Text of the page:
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Radio stations are free to use clips from any of the episodes below. Time codes and descriptions for each segment are listed in the show notes. 

A selection of fully produced segments are made available weekly on the "For Radio Stations" page at the K-State Research and Extension news page.

Captioned episodes are available on our Agriculture Today YouTube page.

Nov 29, 2022

  • Using Nanotechnology to Mitigate Agricultural Pests
  • Milk Lines


00:01:13— Using Nanotechnology to Mitigate Agricultural Pests, Part One:  A new area of research is just getting started here at K-State. Nanotechnology is now being explored in entomology as a way to mitigate agricultural pests. K-State field crop entomologist, Jeff Whitworth, received a grant from the USDA to begin this work, as well as a new leading nanotechnology scientist to join his lab, Amie Norton. In part one of this interview we learn how this research made its way to K-State’s campus and more about Dr. Norton’s background.


00:12:21 — Using Nanotechnology to Mitigate Agricultural Pests, Part Two: The conversation does not end there, however, and part two of this interview delves into what Jeff and Amie hope to find in new graduate students to help with this one of a kind area of research.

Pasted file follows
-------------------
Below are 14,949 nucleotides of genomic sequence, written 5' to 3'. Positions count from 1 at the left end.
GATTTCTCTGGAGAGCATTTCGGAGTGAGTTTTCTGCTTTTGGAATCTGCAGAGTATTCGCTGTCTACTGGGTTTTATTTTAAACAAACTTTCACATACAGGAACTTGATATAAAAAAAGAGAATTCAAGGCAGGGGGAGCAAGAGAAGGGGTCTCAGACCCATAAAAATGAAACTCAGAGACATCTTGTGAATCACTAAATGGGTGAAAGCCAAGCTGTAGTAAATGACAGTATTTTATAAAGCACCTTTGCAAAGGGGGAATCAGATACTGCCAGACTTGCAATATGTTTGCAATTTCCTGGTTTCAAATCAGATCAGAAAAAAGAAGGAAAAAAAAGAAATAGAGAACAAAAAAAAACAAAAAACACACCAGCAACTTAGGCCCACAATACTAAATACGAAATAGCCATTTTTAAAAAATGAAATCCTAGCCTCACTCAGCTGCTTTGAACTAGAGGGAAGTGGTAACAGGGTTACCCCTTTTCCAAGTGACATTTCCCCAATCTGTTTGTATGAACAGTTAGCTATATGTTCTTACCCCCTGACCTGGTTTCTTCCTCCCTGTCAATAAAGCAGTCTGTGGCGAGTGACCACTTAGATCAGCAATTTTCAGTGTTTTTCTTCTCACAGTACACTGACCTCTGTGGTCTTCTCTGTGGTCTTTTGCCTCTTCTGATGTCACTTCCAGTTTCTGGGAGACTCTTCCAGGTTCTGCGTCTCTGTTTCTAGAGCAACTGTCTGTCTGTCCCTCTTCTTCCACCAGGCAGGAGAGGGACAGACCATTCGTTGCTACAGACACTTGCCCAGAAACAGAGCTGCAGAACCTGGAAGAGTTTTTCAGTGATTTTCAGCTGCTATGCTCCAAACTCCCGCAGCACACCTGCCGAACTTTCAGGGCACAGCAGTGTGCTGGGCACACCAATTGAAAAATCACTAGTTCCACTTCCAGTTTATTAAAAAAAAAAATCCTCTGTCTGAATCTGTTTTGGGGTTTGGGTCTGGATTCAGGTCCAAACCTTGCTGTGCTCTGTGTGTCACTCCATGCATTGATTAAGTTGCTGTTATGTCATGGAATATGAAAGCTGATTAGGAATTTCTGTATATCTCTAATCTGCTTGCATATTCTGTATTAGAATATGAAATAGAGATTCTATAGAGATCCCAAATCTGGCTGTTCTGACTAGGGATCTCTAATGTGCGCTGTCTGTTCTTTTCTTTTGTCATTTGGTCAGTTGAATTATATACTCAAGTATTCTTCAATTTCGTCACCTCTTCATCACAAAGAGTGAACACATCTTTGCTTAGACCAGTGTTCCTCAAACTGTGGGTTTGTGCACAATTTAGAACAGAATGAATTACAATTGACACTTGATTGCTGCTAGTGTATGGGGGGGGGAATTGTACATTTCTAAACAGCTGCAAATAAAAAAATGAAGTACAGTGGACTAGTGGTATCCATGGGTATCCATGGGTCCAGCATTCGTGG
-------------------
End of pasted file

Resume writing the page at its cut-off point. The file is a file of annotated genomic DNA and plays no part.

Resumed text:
00:23:08 — Milk Lines: We end with this week’s Milk Lines, where K-State dairy specialist Mike Brouk encourages producers to examine their current reproduction program and eliminate any missed opportunities for getting animals bred on time.


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Agriculture Today is a daily program featuring Kansas State University agricultural specialists and other experts examining ag issues facing Kansas and the nation. It is hosted by Samantha Bennett and distributed to radio stations throughout Kansas and as a daily podcast.


K‑State Research and Extension is a short name for the Kansas State University Agricultural Experiment Station and Cooperative Extension Service, a program designed to generate and distribute useful knowledge for the well‑being of Kansans. Supported by county, state, federal and private funds, the program has county Extension offices, experiment fields, area Extension offices and regional research centers statewide. Its headquarters is on the K‑State campus in Manhattan.